As Block B seems poised to move on to different things, their agency has debuted a younger brother group in the form of ATEEZ. Before even listening to their music, I assumed they’d be given a hip-hop sound similar to their seniors. But then I saw the name LEEZ pop up as a producer for every track on their mini album, and those expectations were blown wide open. LEEZ has been a frequent collaborator with girl group Dreamcatcher, who have pursued a hard rock dance pop style. Would ATEEZ wind up as some sort of cool metal/hip-hop hybrid?
With Treasure, that’s not quite the case. But, the song is a fascinating mixed bag of influences — some better used that others. I’m not a fan of stylistic autotune, and that effect is slathered all over Treasure’s languid verses. They’re pitched halfway between rap and vocal, and end up coming off as a lazy attempt to recreate the sounds of Western hip-hop rather than an interesting K-pop affectation.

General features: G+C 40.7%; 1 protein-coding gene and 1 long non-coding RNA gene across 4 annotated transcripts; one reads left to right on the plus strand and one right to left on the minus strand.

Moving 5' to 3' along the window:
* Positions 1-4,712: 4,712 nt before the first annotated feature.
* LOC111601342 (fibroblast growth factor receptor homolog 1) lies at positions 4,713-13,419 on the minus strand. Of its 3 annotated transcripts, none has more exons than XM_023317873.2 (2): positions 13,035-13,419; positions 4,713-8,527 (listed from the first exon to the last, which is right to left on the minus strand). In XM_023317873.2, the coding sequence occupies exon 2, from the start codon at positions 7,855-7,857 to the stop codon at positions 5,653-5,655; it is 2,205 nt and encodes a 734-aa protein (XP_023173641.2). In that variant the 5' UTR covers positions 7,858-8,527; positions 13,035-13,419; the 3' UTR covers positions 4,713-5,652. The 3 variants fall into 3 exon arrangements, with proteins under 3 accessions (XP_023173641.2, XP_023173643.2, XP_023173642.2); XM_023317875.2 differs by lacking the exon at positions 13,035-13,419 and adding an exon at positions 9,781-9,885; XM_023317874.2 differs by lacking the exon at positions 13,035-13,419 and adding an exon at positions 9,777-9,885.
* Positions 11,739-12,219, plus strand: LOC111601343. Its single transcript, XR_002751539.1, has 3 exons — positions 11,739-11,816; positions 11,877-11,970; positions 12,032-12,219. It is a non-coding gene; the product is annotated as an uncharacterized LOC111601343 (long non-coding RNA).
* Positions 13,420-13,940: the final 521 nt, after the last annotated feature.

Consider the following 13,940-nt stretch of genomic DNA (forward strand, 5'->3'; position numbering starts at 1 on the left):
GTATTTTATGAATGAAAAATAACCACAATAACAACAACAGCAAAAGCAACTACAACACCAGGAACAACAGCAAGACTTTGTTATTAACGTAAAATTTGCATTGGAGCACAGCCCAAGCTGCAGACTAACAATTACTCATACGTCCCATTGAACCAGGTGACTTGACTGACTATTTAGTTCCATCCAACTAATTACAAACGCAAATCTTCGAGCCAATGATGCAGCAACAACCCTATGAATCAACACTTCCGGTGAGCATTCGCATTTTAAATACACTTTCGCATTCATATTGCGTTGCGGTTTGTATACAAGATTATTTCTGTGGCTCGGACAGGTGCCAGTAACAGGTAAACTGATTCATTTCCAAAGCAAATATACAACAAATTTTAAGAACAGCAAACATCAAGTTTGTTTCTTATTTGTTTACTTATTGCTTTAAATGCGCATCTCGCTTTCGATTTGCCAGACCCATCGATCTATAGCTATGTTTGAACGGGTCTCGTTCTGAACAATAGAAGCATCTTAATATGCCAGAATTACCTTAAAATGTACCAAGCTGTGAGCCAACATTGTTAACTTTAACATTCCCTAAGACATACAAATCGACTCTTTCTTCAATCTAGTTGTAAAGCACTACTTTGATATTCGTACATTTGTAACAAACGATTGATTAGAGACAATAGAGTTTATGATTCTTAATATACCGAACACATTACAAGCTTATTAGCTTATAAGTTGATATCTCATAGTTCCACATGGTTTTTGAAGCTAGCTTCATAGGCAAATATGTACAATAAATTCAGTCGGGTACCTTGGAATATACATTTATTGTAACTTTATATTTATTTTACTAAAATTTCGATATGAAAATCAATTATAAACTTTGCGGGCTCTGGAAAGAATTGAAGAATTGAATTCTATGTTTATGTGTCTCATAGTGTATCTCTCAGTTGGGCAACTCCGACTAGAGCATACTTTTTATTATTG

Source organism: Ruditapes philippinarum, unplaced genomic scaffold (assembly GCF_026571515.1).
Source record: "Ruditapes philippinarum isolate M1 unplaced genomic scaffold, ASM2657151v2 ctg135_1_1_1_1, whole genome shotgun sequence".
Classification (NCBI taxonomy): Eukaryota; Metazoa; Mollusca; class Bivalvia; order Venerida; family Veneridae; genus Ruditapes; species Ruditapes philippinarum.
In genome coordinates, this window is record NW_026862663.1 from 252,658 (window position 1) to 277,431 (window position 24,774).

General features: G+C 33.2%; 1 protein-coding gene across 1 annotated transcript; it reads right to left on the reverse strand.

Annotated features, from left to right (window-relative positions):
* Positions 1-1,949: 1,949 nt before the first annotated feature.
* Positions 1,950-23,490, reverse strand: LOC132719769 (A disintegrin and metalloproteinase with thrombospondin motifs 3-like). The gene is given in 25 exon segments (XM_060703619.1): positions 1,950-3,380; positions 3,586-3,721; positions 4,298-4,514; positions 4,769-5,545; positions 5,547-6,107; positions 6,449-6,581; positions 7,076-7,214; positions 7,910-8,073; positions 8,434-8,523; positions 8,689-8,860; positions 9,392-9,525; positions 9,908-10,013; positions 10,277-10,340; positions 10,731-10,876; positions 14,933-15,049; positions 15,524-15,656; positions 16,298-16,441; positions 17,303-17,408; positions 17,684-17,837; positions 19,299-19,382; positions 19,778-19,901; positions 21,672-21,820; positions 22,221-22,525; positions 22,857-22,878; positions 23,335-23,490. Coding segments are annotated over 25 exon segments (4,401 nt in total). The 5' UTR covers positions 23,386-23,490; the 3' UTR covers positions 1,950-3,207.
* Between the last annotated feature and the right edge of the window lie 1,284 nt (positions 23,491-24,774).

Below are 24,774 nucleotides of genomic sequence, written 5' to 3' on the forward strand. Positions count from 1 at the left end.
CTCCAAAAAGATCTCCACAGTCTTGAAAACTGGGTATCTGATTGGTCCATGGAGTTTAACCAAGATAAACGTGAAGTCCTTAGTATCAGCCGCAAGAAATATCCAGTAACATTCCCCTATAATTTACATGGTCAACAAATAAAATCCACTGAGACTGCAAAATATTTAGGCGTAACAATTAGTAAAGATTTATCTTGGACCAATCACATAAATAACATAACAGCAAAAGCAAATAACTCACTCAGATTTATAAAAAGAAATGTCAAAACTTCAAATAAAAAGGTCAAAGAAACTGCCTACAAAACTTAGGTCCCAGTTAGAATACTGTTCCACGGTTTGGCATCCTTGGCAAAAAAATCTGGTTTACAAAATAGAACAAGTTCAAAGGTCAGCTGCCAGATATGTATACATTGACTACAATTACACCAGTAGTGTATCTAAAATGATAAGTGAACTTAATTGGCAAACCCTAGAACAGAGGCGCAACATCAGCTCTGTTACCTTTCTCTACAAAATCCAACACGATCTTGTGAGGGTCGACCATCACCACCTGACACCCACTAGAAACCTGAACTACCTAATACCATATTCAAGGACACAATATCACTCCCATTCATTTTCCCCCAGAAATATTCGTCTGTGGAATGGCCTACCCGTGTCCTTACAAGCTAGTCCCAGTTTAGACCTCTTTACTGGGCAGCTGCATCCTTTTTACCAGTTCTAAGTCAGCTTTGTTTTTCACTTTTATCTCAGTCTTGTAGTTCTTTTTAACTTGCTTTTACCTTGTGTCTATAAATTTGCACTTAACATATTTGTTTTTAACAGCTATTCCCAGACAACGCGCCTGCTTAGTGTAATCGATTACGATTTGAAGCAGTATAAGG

However, as soon as we hit Treasure’s commanding chorus, all bets are off. The song takes a drastic shift into epic territory, as the group’s vocals layer over one another to create a towering sound. It’s not unlike EXO’s chant-heavy Mama all those years ago. Treasure’s hooks aren’t quite as exhilarating, but the ballsy, bombastic energy is there. This carries on into the song’s second verse, which briefly flips the arrangement to focus on a quirky, drum-and-bass influenced rush of percussion. This constant shifting of textures helps to cover Treasure’s more cringeworthy instincts. A gorgeously dramatic bridge offers the chance to showcase ATEEZ’s formidable vocals, making the misguided autotune we heard earlier seem even more pointless. Treasure is certainly not perfect, but it does the most important thing a debut song can do: it makes me curious to hear future material.